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all it what you will – the video
revolution, the most disrup-
tive innovation since the rise
of the Internet, the OTT tsunami, or yet-
another distribution platform for local
news – 2015 has been a fast-paced year
for those of us working in the Over-The-
Top environment. And 2016 promises to
raise that bet.
What exactly is OTT? Gordon Borrell
put it succinctly in an introduction this
summer: “Skipping the FCC, cable and
satellite red tape, OTT – or ‘over the top’
– means surpassing set-top boxes and
delivering video programming directly to
television via broadband Internet access.”
Consider these recent headlines:
n The number of households using de-
vices to stream video to TVs is quickly
closing in on the total number of cable
households in the U.S.
n By 2018, one in five U.S. households
will not subscribe to cable or satellite
the U.S. will be regularly using a con-
nected TV device.
n Between 2013
and 2019, it’s
sales of stream-
ing devices will
jump by nearly
In addition to the continued pro-
jected growth in this space, a majority of
U.S. homes currently use OTT streaming
services to access entertainment, infor-
mation and news at home and at work.
And though the market as a whole is
still fragmented across the devices peo-
ple use to stream content - Roku, Apple
TV, Amazon Fire TV, gaming consoles or
smart TVs - local media organizations,
for a large part, are still absent from this
growing environment. Why?
The reasons we’ve heard at Calkins
Digital are not surprising, but the simi-
larity across the board has been. Since
August, we’ve spoken team-to-team with
dozens of local media companies across
the U.S., from Washington to Texas,
sharing our OTT video strategy. Calkins
Media newspaper and television station
properties launched some of the first
local media channels on OTT starting
in 2013, so the following questions and
concerns sound familiar:
n What is OTT? I/we/the boss doesn’t
get what this is or why we should
n How do we attain a return on our in-
vestment in OTT technology and apps
if the audience is likely small?
n And, content : our video strategy
isn’t far enough along; we don’t have
enough evergreen content; and we’re
worried about the video quality, all
make the list.
There are no silver-bullet answers
here, but through a quick survey of my
team, here are some ideas:
To the first issue, maybe we can
blame a clunky name or the fact that
OTT is used to refer to not only stream-
ing devices, like the Amazon Fire TV,
but also content delivery, like the Hulu
app on your iPad. Despite that, educating
ourselves and others on the key trends
and audience behaviors in this growing
environment will continue to be critical.
To the content issue: You’ve heard it
before and here it comes again: iterate,
iterate, iterate. Pushing a video strategy,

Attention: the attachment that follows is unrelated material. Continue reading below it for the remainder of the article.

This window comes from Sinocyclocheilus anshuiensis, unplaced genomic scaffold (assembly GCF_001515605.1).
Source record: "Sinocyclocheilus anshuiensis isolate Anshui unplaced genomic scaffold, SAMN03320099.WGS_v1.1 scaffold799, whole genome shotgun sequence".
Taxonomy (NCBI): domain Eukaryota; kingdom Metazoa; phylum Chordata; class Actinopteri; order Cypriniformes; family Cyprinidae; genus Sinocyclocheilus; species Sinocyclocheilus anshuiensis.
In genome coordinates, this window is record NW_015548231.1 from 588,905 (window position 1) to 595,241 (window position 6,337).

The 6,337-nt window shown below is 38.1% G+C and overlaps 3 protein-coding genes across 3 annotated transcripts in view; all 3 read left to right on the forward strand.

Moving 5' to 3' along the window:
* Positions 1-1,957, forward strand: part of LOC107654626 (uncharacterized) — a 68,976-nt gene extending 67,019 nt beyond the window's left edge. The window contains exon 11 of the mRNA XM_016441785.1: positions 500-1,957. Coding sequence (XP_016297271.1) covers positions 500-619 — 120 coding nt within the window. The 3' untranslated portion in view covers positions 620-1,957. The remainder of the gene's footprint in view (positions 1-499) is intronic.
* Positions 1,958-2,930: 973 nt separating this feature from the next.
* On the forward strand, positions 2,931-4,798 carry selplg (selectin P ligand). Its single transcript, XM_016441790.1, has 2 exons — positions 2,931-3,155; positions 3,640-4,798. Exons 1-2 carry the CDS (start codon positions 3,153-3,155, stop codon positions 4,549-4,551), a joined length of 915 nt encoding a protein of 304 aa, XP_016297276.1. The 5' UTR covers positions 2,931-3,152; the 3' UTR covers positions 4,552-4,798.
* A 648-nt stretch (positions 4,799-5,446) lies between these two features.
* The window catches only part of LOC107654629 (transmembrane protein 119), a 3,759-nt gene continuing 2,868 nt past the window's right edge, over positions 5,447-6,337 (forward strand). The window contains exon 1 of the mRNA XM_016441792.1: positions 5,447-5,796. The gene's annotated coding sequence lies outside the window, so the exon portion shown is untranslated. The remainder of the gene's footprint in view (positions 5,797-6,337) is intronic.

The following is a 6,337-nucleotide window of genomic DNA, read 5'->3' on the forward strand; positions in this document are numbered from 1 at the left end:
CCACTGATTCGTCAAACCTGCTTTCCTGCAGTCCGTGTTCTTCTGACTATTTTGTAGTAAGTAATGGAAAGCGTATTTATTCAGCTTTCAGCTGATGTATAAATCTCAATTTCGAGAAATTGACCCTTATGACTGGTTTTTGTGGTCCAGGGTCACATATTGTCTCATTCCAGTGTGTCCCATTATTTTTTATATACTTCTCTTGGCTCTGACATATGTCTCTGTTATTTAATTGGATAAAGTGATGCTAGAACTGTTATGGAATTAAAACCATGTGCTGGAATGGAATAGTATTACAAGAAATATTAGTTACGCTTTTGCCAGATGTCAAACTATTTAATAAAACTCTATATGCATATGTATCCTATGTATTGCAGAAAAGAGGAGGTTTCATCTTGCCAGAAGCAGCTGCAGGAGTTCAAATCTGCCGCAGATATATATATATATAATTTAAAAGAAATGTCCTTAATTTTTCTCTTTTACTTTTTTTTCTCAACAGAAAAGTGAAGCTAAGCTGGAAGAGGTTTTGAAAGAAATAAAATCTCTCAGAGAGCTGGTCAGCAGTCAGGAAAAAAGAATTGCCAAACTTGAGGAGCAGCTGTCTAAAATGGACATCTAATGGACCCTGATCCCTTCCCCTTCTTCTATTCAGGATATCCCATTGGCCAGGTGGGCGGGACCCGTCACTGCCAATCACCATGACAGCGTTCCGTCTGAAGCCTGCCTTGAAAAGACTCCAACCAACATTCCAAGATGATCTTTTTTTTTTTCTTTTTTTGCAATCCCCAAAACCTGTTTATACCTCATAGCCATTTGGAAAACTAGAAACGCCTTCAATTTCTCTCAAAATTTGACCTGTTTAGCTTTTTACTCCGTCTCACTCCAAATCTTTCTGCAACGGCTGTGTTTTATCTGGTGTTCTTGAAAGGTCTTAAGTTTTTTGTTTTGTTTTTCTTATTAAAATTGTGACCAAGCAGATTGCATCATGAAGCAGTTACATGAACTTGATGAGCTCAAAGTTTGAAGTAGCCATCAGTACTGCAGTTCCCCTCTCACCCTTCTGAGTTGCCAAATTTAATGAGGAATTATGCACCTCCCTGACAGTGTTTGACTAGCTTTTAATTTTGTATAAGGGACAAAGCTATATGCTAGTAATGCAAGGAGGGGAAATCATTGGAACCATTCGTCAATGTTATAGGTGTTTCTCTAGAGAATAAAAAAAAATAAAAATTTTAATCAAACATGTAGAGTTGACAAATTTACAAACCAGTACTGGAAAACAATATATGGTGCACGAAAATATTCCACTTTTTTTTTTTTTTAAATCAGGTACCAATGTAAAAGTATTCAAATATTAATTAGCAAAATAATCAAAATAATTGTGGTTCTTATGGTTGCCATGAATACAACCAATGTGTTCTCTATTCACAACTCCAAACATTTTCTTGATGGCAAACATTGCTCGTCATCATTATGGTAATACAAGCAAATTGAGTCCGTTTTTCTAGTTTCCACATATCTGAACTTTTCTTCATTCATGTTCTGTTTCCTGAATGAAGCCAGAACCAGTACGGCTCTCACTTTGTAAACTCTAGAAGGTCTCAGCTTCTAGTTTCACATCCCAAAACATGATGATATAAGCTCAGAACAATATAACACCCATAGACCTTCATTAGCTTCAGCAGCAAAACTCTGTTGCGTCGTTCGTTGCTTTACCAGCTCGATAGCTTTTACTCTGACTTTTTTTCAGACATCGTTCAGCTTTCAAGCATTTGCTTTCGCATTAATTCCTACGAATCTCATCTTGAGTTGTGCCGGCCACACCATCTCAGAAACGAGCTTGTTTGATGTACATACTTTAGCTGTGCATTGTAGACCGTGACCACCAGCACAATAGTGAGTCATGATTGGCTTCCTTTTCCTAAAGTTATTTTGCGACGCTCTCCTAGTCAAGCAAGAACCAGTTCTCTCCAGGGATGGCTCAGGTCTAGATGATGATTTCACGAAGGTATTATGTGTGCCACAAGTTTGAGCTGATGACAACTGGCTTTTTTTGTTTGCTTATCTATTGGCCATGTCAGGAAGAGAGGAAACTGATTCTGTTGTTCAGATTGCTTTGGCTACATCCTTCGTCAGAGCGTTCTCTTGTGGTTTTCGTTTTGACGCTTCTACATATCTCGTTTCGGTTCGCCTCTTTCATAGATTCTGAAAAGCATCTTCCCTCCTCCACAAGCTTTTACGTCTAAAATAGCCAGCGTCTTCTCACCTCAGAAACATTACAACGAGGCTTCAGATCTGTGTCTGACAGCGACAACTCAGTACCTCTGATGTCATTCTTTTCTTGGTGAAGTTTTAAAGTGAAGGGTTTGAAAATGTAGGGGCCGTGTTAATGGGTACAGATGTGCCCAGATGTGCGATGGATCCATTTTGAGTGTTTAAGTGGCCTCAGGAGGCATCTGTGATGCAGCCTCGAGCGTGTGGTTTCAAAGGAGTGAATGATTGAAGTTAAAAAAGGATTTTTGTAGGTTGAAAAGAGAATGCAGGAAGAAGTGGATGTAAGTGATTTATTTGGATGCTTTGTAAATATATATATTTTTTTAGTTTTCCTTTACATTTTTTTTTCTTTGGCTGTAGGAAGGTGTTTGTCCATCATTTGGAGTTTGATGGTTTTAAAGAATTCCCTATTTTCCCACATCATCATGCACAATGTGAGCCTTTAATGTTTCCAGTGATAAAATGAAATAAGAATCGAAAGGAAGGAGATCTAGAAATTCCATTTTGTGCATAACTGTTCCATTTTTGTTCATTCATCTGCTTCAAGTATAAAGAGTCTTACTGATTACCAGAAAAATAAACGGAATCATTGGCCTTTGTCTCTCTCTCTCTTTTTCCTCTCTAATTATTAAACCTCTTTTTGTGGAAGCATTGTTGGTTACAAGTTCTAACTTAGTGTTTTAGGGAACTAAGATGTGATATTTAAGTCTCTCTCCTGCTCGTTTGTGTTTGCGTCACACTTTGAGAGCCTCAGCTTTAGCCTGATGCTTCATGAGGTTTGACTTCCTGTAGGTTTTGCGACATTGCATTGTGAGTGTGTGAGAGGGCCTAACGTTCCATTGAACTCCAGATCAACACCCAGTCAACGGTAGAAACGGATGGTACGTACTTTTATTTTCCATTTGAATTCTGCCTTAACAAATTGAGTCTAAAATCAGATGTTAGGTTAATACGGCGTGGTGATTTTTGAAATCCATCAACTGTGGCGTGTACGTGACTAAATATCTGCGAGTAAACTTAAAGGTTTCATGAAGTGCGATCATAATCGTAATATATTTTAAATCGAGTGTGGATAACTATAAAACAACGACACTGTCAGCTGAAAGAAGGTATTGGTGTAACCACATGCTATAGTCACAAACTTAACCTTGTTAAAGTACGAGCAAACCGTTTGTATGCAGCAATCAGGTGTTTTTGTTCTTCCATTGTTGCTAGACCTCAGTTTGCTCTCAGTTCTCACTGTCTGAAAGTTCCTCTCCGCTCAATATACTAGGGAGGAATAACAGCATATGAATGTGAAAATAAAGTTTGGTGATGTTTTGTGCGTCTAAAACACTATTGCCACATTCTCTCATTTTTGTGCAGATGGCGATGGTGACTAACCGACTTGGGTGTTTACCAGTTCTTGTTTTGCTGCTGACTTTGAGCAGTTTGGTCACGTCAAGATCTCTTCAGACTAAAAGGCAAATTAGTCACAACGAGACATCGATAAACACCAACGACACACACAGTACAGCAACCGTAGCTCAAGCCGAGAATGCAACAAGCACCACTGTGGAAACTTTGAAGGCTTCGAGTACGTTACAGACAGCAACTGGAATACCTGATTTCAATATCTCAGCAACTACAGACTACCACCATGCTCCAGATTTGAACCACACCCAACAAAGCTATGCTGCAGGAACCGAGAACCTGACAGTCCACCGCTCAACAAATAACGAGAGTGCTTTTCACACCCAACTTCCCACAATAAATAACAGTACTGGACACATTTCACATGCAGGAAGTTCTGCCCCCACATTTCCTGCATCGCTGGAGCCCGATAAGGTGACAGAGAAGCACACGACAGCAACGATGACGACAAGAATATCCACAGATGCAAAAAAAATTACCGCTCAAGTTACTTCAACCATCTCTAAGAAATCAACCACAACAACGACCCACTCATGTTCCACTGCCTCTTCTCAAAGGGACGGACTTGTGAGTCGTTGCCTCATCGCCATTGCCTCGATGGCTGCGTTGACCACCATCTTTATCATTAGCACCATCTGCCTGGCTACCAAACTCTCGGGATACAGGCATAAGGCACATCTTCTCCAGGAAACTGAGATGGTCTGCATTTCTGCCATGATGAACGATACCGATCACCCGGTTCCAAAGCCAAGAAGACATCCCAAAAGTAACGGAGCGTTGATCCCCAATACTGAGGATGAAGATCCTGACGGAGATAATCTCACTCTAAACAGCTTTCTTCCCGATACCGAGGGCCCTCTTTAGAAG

setting new content goals and launching
branded channels in OTT are processes
(not events!) that take time. In local
media, our default is set at getting things
right on the first go – a news story, a
broadcast, a client’s ad. But perfection
on the technique in which we deliver our
local news and information shouldn’t be
the aim in this quickly changing envi-
ronment. Measuring the growing
audience on what’s working
while growing capabili-
ties and content is a
At Calkins, for
moved into creating
linear channels in our
OTT apps, in addition
to local news and shows
on demand, because we
can see that engagement
for these playlists is high.
And finally, the thorny
ROI issue: Typical of early innovation,
there’s no easy path to investment return
on already limited resources in local
media. For us, the potential to reach
new audiences by following the eyeballs
was an opportunity too great to pass up.
Flipping the question around, how do we
defend our brands? In other words, what
is the cost of NOT establishing our local
media brands as the go-to stop for our
markets on platforms like Roku, Ama-
zon Fire TV and Apple TV? That
was enough for us to invest.
At December’s NewsTECH-
Forum, David Rhodes, presi-
dent of CBS News, was bull-
ish on the future of news in
his keynote talk with Harry
Jessell, publisher/owner of
TVNewsCheck. What will
continue unabated look-
ing forward, said Rhodes,
will be the need for strong,
accurate, original report-
ing. Combine that with the
strength of the consumer
adoption of streaming technologies and,
for us, the OTT revolution isn’t coming.
It’s already here.
Director of Strategic Partnerships
Streaming content: the revolution is already here
...perfection on the technique in which we deliver our local
news and information shouldn’t be the aim in this quickly changing
environment. Measuring the growing audience on what’s working
while growing capabilities and content is a powerful process.
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Emily Dresslar, left on panel, at the NewsTech Forum.
A golden opportunity to hear more about OTT will be at this month’s
Mega-Conference in Austin, Texas.
Brandon Hughes, publisher of the Lubbock Avalanche-Journal, will
share highlights from Morris’ development of AGNTV in Amarillo.
And, Logan Molen, SVP and COO of The Bakersfield Californian, will
showcase their video strategy which includes 26-40 hours of live stream
programming an on demand video across a number of OTT platforms.
More about the Mega-Conference on page 5.
Mega-Con session spotlight
'Going Big on
Video and OTT'
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